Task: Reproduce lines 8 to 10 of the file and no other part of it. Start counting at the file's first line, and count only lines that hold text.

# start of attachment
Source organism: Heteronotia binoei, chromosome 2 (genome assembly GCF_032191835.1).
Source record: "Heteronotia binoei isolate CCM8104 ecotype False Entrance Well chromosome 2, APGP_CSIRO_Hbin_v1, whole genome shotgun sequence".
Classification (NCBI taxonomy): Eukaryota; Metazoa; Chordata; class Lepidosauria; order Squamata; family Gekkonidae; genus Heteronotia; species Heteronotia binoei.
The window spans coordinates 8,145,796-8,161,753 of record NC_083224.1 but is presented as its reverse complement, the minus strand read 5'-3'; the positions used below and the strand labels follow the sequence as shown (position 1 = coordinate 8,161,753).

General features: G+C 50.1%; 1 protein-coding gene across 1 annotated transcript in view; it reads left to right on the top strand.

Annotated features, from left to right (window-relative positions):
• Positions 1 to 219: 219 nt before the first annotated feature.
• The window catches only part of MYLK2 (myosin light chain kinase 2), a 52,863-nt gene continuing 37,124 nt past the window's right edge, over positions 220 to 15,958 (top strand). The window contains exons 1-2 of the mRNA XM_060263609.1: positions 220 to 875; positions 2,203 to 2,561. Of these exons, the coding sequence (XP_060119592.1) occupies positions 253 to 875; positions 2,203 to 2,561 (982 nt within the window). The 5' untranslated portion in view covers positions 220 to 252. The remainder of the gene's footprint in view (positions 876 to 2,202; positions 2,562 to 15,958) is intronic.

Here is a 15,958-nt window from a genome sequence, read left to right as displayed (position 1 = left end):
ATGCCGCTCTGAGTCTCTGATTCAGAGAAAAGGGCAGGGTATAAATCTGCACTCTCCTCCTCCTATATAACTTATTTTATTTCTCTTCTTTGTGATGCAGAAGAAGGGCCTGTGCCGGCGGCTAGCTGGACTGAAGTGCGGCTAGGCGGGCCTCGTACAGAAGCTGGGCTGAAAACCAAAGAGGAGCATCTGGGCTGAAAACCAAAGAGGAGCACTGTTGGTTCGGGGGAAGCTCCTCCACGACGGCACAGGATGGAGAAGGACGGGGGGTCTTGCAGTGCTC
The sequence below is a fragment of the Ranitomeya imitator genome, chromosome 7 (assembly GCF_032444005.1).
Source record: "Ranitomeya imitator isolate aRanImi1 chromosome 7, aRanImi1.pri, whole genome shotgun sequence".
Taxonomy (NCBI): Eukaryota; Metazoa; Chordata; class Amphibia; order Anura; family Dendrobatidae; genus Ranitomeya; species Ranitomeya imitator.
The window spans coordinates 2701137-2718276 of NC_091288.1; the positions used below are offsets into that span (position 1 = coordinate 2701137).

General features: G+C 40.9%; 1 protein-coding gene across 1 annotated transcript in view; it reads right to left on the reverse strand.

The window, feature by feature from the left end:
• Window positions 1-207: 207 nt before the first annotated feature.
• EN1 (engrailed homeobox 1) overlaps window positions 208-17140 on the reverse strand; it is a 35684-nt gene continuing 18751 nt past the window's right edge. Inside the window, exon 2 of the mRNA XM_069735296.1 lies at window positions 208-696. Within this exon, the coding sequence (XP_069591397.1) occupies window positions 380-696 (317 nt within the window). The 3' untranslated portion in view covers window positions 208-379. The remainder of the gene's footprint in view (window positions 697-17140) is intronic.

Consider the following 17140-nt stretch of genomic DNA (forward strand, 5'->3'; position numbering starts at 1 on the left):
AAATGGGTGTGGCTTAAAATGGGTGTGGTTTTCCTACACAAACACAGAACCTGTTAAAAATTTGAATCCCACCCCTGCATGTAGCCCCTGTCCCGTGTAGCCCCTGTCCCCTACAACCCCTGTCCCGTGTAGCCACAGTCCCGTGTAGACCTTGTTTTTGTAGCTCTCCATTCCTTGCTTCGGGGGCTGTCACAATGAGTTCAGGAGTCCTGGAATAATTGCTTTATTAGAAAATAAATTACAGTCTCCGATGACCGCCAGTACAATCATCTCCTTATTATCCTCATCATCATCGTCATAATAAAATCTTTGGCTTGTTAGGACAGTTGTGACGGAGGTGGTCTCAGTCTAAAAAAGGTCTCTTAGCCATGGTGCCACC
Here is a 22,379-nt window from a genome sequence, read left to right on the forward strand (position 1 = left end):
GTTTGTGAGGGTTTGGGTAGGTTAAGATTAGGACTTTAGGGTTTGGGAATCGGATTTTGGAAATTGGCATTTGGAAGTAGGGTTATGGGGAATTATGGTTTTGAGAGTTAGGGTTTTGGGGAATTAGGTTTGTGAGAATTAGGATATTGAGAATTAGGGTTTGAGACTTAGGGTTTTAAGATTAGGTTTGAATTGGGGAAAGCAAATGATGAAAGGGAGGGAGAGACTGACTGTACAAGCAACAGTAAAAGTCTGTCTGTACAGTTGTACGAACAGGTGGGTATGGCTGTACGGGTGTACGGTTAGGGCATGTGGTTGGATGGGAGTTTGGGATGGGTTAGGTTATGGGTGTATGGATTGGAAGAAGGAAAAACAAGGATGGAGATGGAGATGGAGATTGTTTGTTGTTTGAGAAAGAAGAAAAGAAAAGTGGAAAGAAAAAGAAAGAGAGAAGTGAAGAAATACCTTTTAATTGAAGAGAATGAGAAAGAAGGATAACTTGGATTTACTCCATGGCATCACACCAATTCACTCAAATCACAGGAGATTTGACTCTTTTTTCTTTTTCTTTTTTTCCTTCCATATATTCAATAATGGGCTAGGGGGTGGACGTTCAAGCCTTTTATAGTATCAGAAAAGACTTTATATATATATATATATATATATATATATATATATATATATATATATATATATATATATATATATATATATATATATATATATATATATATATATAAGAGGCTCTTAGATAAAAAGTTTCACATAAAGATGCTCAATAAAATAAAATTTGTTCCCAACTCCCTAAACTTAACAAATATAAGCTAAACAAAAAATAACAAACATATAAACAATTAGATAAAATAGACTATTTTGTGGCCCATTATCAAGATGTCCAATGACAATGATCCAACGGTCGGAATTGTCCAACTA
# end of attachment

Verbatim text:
• The window catches only part of MYLK2 (myosin light chain kinase 2), a 52,863-nt gene continuing 37,124 nt past the window's right edge, over positions 220 to 15,958 (top strand). The window contains exons 1-2 of the mRNA XM_060263609.1: positions 220 to 875; positions 2,203 to 2,561. Of these exons, the coding sequence (XP_060119592.1) occupies positions 253 to 875; positions 2,203 to 2,561 (982 nt within the window). The 5' untranslated portion in view covers positions 220 to 252. The remainder of the gene's footprint in view (positions 876 to 2,202; positions 2,562 to 15,958) is intronic.

Here is a 15,958-nt window from a genome sequence, read left to right as displayed (position 1 = left end):
ATGCCGCTCTGAGTCTCTGATTCAGAGAAAAGGGCAGGGTATAAATCTGCACTCTCCTCCTCCTATATAACTTATTTTATTTCTCTTCTTTGTGATGCAGAAGAAGGGCCTGTGCCGGCGGCTAGCTGGACTGAAGTGCGGCTAGGCGGGCCTCGTACAGAAGCTGGGCTGAAAACCAAAGAGGAGCATCTGGGCTGAAAACCAAAGAGGAGCACTGTTGGTTCGGGGGAAGCTCCTCCACGACGGCACAGGATGGAGAAGGACGGGGGGTCTTGCAGTGCTC